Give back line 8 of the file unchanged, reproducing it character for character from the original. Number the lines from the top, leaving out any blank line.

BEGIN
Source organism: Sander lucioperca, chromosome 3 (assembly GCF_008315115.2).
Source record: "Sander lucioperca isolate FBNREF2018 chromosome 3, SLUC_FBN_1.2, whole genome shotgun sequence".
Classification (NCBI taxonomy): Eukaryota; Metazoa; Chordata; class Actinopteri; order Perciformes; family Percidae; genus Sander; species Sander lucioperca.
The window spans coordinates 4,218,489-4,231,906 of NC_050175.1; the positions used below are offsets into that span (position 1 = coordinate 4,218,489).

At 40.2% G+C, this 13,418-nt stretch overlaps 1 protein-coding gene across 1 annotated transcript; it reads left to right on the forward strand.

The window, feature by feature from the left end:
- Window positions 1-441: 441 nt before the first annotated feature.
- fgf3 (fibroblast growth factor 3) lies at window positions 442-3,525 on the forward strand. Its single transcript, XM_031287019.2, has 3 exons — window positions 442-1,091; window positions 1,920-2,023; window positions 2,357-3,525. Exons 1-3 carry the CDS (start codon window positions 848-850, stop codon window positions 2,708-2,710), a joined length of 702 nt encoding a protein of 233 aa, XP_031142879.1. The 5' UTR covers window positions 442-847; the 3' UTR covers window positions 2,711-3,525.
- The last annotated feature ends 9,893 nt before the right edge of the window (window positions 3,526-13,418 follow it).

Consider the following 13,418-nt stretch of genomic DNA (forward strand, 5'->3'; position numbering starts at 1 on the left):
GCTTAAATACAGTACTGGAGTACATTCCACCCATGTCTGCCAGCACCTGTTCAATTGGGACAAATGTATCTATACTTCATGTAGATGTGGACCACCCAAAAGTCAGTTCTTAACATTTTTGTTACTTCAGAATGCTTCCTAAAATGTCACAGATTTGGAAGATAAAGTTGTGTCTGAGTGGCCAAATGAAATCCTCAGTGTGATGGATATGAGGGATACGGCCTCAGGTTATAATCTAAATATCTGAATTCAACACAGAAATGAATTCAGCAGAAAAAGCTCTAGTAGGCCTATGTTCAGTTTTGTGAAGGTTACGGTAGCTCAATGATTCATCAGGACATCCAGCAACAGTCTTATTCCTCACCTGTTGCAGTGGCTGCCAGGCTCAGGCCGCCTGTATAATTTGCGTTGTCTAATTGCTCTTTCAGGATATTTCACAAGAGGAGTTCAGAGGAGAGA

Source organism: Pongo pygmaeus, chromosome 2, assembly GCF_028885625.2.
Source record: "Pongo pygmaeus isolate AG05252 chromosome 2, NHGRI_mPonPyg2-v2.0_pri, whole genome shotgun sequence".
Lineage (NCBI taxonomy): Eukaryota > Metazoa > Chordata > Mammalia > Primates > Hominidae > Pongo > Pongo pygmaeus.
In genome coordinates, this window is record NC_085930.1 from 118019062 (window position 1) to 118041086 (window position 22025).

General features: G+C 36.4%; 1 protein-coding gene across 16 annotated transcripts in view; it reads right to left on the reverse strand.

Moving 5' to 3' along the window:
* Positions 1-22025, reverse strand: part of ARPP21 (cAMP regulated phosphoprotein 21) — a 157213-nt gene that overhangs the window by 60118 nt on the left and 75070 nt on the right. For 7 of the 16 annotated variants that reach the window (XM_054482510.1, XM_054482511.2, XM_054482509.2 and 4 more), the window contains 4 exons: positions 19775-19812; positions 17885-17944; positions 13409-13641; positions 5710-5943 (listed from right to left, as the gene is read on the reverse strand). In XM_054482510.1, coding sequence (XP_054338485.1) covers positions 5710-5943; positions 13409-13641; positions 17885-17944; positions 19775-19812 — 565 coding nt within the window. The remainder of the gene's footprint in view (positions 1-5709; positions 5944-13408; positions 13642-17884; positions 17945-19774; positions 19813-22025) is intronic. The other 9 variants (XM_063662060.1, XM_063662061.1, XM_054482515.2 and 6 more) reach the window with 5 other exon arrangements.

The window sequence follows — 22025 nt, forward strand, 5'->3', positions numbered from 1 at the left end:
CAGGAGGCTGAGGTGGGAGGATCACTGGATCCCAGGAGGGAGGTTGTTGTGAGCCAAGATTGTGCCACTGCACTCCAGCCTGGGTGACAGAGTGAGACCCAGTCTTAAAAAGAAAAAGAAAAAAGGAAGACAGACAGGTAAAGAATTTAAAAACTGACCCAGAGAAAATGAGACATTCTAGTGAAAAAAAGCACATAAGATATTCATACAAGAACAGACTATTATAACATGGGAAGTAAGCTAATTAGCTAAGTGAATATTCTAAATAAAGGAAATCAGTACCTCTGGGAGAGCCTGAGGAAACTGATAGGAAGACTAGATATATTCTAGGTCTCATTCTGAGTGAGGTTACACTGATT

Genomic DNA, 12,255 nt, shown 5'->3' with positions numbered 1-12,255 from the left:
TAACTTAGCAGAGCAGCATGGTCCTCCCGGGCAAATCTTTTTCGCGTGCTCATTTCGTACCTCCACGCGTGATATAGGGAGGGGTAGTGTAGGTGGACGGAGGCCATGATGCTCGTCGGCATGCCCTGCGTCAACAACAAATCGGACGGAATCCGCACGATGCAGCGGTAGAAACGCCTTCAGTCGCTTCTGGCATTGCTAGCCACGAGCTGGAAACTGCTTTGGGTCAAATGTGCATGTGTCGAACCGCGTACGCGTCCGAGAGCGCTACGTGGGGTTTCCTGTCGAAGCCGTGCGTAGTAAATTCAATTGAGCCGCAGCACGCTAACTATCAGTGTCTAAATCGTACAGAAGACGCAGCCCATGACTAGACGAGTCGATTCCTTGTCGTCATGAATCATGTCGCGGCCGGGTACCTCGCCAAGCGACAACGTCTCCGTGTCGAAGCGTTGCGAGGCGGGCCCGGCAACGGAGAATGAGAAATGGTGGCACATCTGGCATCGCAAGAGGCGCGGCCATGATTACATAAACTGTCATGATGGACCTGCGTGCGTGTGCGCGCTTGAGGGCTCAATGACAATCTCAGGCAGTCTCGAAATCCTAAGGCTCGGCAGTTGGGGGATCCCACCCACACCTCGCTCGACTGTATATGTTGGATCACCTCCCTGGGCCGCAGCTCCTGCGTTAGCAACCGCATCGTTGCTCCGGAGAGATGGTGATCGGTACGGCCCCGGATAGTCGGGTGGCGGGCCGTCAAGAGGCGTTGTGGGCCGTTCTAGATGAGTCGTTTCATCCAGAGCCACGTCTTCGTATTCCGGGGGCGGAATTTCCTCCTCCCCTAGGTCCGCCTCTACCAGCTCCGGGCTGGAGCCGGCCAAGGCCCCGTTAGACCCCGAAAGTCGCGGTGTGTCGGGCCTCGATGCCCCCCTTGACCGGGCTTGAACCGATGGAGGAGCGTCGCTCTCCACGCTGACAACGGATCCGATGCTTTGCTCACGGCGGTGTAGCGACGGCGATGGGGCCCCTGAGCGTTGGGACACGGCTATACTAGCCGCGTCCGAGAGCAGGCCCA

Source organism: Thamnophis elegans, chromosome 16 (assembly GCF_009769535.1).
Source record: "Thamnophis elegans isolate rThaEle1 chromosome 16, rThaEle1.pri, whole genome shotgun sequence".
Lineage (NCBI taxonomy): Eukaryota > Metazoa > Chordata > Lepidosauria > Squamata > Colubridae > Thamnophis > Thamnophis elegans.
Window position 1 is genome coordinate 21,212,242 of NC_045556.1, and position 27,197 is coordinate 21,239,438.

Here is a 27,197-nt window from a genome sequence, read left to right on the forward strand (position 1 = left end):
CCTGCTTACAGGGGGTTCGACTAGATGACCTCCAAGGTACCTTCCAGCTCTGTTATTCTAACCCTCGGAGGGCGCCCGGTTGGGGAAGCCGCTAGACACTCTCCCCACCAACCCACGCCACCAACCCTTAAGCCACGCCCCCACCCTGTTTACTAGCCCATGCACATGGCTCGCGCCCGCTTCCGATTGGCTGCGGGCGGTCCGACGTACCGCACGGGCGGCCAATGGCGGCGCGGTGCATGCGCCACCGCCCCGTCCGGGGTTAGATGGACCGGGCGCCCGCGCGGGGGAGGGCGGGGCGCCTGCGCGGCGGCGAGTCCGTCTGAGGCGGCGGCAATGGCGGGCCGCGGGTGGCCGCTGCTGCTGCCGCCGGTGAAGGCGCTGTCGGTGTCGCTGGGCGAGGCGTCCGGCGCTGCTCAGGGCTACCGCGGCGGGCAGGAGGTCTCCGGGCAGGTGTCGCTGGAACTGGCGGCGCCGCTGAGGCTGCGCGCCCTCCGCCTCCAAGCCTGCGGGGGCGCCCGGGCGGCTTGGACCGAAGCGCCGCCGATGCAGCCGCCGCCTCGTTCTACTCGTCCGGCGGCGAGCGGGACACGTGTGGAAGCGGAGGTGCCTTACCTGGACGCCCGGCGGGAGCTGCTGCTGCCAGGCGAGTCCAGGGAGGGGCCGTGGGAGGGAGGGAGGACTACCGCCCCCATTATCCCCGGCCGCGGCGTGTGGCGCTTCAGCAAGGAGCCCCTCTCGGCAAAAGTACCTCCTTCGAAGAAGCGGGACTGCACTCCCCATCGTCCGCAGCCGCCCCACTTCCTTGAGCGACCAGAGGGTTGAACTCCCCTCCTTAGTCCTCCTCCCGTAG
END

- fgf3 (fibroblast growth factor 3) lies at window positions 442-3,525 on the forward strand. Its single transcript, XM_031287019.2, has 3 exons — window positions 442-1,091; window positions 1,920-2,023; window positions 2,357-3,525. Exons 1-3 carry the CDS (start codon window positions 848-850, stop codon window positions 2,708-2,710), a joined length of 702 nt encoding a protein of 233 aa, XP_031142879.1. The 5' UTR covers window positions 442-847; the 3' UTR covers window positions 2,711-3,525.